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KOK Edit: your favorite copyeditor since 1984(SM) KOK Edit: your favorite copyeditor since 1984(SM) Katharine O'Moore Klopf
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Wednesday, April 18, 2007

Do the Feds Know What Meds You Take?

A political blog that I respect—AMERICAblog—has come to a disturbing conclusion after reading a report from ABC News about alleged Virginia Tech shooter Cho Seung-Hui: The U.S. government may have a database showing every prescription drug that you, as an American, have bought.

I don't mind telling people—say, those who are discussing depression—that I take an antidepressant. My husband doesn't mind telling people—say, those who think only children have attention-deficit/hyperactivity disorder (AD/HD) or those who think there's no such thing as AD/HD—that he takes a controlled substance to manage his AD/HD. But that's our choice. It would never be our choice to voluntarily tell the federal government what meds we take.

Here is the paragraph in question, from the third page of the ABC News story:
Some news accounts have suggested that Cho had a history of antidepressant use, but senior federal officials tell ABC News that they can find no record of such medication in the government's files. This does not completely rule out prescription drug use, including samples from a physician, drugs obtained through illegal Internet sources, or a gap in the federal database, but the sources say theirs is a reasonably complete search.
Does this possibility bother you as much as it bothers me? I want to know how to find out whether there is a federal database. I want to know where it is and who has access to it.


Updated 5:58 p.m.: A little searching on USASearch.gov helped me answer my own wondering, to some extent. From this page, I learned that the Prescription Drug Monitoring Program (PDMP) was created in 2002 by the U.S. Department of Justice Appropriations Act (Public Law 107-77). The legislation set up the PDMP to help individual states set up their own monitoring programs and encourages state programs to share data with one another. The drugs monitored are supposedly just controlled substances, such as the AD/HD meds taken by my husband and one of our sons. The PDMP's goals are (1) to cut down on "inappropriate" (who determines this?) use of controlled substances; (2) to decrease instances of doctor-shopping (going from one physician to the next and using fraud to get the desired meds); and (3) to increase cooperation among federal and state health, regulatory, and law-enforcement agencies.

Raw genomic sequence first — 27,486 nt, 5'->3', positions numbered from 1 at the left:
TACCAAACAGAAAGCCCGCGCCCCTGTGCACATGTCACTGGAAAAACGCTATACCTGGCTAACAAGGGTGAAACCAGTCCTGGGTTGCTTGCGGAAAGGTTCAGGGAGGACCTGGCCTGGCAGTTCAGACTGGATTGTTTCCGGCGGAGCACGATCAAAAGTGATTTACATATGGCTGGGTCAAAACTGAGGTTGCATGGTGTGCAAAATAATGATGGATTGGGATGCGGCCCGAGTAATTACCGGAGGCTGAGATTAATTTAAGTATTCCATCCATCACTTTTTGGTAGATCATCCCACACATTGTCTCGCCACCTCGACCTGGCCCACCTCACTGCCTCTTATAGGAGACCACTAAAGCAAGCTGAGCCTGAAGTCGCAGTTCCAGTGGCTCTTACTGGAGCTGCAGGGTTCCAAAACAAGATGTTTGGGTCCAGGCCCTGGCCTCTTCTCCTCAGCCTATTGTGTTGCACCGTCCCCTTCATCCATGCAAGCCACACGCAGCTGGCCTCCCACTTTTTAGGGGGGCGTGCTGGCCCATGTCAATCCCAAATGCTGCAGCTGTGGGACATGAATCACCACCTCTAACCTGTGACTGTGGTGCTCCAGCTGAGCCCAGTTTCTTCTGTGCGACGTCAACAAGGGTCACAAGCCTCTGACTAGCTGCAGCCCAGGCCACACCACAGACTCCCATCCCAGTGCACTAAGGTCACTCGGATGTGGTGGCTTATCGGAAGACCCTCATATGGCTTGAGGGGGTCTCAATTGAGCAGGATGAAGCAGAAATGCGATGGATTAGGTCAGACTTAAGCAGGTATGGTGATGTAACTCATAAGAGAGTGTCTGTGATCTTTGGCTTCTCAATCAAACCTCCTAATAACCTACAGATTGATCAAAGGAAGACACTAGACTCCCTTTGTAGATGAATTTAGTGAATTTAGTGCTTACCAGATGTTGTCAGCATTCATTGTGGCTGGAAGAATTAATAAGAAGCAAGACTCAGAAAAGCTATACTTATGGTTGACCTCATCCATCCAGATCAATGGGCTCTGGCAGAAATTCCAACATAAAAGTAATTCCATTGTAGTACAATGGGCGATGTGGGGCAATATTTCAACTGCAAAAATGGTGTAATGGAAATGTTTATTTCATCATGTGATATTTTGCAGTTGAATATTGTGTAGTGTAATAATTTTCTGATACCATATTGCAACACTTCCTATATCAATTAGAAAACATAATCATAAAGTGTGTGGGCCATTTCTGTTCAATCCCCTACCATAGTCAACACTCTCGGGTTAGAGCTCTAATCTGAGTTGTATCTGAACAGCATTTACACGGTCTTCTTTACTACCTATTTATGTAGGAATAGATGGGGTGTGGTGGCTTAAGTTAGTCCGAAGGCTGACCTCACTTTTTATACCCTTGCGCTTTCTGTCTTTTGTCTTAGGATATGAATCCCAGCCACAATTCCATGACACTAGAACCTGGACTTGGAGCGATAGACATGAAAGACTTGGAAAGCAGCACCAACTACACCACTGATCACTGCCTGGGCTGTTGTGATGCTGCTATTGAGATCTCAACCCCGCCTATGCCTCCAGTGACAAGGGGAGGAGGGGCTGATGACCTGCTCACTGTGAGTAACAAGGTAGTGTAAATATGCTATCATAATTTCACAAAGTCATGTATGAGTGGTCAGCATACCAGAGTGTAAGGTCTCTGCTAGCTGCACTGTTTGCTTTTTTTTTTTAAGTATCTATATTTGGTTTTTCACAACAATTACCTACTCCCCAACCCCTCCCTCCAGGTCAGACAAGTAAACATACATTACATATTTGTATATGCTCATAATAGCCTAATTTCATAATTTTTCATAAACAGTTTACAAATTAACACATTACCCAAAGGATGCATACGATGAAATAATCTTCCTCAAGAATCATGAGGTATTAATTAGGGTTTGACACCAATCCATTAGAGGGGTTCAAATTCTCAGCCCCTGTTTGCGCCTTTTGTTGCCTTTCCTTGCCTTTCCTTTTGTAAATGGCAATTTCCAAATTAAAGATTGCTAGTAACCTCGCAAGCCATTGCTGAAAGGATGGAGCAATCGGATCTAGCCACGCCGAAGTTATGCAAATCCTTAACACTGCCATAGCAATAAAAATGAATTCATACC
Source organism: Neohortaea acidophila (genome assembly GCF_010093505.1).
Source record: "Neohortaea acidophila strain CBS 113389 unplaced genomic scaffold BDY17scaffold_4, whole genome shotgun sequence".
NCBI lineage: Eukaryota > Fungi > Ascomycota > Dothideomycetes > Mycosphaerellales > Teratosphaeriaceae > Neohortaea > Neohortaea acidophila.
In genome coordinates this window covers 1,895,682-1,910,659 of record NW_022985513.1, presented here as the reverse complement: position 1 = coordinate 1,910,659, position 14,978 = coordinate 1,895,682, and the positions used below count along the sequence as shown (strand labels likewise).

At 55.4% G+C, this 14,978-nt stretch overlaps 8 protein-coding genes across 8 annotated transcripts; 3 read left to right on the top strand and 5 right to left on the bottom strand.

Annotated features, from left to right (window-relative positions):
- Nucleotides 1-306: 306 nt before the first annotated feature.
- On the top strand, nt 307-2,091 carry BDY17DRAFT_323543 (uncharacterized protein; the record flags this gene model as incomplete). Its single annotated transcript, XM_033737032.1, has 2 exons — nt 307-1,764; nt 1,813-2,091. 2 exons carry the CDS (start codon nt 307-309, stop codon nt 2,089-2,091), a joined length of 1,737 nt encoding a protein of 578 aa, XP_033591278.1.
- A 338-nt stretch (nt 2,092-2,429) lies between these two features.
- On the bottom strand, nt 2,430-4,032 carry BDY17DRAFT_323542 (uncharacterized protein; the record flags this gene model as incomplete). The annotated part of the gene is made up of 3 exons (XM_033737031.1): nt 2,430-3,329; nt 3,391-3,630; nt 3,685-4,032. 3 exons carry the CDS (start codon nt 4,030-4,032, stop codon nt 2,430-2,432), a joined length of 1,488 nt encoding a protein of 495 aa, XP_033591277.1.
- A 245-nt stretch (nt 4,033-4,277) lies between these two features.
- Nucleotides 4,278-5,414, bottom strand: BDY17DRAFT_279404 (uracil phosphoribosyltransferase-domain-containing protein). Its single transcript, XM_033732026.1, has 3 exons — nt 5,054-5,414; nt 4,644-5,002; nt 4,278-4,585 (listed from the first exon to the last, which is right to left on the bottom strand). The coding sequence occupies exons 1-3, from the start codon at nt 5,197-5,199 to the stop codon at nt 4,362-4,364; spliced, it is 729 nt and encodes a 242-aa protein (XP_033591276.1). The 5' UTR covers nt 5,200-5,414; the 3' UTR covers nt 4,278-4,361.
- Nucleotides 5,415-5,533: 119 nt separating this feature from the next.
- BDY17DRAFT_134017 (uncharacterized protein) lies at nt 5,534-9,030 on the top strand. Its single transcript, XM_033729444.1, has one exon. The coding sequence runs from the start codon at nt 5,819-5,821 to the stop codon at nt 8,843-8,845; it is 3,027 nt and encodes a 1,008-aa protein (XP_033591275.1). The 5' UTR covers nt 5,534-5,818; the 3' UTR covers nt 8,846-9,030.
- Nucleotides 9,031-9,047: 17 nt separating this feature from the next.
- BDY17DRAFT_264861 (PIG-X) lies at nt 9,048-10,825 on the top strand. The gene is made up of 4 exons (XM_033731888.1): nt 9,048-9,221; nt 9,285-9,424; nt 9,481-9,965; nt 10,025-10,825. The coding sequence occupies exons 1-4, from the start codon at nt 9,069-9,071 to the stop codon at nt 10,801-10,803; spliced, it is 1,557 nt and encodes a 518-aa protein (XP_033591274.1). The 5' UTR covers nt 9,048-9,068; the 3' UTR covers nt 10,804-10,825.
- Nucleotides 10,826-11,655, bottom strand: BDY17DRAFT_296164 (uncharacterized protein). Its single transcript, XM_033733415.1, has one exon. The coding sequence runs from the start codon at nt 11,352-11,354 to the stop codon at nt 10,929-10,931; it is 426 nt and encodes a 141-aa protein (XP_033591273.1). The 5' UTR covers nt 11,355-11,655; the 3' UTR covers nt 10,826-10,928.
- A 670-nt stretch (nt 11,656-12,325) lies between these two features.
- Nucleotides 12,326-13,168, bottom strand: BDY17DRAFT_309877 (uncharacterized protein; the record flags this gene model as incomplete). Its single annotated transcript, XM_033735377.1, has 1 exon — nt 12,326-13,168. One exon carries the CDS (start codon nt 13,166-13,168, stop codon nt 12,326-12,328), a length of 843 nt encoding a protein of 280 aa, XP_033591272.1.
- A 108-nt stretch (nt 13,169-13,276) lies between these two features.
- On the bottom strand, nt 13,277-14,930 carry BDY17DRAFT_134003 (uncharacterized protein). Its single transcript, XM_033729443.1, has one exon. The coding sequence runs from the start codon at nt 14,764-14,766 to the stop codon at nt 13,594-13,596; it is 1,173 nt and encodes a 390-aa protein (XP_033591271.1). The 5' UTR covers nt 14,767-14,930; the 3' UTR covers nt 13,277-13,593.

This chart lists states with drug-monitoring programs. Here is more info, including what drugs are monitored and contact details for states with drug-monitoring programs. Here is what some states do with the info they obtain through their monitoring programs.

What's really important to know is that "disclosure of information [about what prescription drugs you take] under [s]tate [drug-monitoring] laws by providers or dispensers may place those parties in violation of HIPAA," the Health Insurance Portability and Accountability Act of 1996, so you may have some grounds to contest your physician's reporting of your medications to your state's drug-monitoring program. Read this for more information on your privacy rights under HIPAA.

And the ACLU's rundown of what the government is allowed to know about your medications is essential reading.


Updated 5/22/07.



15 comments:

Songbird said...

That is very disturbing!!!!

Katharine said...

Yes! This appears to me to be yet another example of rights that the Bush regime has taken from us. I'm afraid that I'm going to be ranting until the day I die about wrongs perpetrated by Bushco ... because it's going to take that long to set everything right!

Karoli said...